Leeds United will be a fans-owned club very soon
Supporters group Leeds Fans Utd says it has reached "an agreement in principle" to purchase president Massimo Cellino's majority stake in the Sky Bet Championship club.
The Italian, currently appealing against a second Football League ban, is thought to have met with fans on Friday as he looks for a way out of Elland Road, having this week told The Times newspaper that his tenure had been "a nightmare".
A tweet from Leeds Fans Utd on Friday evening stated: "Leeds Fans Utd has today reached agreement in principle with Massimo Cellino to purchase a majority stake in Leeds United Football Club."
Cellino confirmed a deal could be in the offing to Sky Sports News and told BBC Radio Leeds: "One hundred per cent I will sell to the fans, if they want to buy it and look after the club. The fans are the only asset the club has."
Leeds Fans United has long had the aim of buying a minority stake in the club and securing representation on the board, and Friday's developments put it within touching distance of achieving that goal.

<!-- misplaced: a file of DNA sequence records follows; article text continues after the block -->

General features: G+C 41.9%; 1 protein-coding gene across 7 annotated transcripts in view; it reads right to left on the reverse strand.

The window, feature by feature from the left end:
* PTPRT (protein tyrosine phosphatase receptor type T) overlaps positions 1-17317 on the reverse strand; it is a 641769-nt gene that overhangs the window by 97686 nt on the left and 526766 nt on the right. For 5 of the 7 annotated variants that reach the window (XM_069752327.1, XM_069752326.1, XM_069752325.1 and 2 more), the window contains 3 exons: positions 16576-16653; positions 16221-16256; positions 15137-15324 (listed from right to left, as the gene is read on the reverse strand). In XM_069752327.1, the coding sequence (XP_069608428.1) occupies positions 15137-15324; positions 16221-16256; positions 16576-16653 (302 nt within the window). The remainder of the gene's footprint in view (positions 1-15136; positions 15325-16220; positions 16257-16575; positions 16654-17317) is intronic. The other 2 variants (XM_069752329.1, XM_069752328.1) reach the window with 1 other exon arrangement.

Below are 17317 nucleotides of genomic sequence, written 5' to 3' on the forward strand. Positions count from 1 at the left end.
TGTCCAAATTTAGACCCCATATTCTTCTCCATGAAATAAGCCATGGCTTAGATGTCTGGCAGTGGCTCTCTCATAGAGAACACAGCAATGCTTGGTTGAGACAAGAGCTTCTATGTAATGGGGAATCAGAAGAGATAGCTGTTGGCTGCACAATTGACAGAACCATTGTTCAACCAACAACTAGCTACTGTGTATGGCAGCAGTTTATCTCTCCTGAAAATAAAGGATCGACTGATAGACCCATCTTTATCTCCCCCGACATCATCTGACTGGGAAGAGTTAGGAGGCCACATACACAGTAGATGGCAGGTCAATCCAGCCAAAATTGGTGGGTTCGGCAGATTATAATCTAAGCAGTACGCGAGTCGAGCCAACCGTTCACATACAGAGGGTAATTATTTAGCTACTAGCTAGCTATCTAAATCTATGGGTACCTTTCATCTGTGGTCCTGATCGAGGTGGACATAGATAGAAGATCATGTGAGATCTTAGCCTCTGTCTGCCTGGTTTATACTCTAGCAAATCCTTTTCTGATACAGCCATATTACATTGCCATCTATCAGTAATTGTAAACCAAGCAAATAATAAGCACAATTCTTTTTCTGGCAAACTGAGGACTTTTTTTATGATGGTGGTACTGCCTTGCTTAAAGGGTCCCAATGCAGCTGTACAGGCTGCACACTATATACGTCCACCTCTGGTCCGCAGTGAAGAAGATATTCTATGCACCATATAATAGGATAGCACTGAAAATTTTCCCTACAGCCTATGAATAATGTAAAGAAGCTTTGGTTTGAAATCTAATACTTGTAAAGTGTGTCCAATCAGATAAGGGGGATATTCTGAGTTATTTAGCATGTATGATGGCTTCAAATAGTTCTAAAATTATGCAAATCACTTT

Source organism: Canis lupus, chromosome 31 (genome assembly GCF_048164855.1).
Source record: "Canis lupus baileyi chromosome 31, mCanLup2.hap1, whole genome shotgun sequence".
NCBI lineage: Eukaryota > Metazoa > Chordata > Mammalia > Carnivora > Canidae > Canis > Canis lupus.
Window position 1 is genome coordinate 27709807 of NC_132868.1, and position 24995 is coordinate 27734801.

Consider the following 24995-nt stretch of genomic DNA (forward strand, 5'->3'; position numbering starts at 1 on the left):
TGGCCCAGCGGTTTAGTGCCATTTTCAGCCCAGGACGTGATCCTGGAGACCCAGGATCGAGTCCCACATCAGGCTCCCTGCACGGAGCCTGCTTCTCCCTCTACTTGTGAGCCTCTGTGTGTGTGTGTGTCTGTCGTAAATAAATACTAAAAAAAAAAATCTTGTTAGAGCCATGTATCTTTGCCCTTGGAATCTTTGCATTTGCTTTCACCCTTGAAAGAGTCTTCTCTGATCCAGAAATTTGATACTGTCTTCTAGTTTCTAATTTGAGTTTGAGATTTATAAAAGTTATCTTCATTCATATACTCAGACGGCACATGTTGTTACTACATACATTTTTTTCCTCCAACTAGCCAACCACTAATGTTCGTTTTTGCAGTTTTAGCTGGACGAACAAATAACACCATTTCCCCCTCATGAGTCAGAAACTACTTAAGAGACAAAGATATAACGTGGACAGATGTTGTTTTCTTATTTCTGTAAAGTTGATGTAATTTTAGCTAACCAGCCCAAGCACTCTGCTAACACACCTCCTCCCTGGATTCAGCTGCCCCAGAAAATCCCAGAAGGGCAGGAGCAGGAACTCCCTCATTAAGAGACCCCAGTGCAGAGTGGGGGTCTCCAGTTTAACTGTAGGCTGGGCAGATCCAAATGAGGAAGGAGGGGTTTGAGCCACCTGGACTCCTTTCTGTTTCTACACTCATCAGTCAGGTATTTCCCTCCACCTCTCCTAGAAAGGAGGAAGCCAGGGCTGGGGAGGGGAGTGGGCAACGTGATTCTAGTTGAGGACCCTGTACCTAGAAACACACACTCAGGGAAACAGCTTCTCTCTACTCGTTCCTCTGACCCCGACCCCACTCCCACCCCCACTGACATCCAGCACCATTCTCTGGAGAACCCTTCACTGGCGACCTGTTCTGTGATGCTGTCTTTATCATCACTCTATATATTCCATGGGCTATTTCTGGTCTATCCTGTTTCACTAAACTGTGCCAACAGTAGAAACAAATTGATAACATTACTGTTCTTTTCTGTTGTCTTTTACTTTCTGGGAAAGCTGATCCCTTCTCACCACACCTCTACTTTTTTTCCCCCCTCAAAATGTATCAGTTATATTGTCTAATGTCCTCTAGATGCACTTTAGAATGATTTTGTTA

Many Leeds fans voiced their opposition to Cellino during the club's 2-0 league defeat at home to Blackburn on Thursday night.
The day before the game, Cellino lodged an appeal against his latest Football League ban.
Earlier this month the Italian was banned for a second time for breaching the Football League's owners' and directors' rules following a conviction for tax evasion this year.
Cellino, who has three further criminal cases against him still outstanding, had until October 28 to contest the punishment and he submitted the necessary paperwork ahead of Wednesday's deadline.
A statement from the Football League said: "The Football League can confirm that the legal representatives of Leeds United president Massimo Cellino have lodged an appeal against his recent disqualification under the League's Owners' and Directors' Test.
"The appeal will be heard in due course by an independent League Arbitration Panel."
Cellino served his previous ban from January until May, having been found guilty of failing to pay VAT on a yacht.
If he is unsuccessful with his latest appeal, the 59-year-old, who took over at Elland Road in April 2014, will be unable to take part in the day-to-day running of the club, forcing him to pass control to someone else.
However, he is able to continue in his role until the appeal is heard.
The Football League has yet to confirm the length of any ban but it is thought it would end in June 2016, 12 months from the date of his conviction when it will be spent under English law.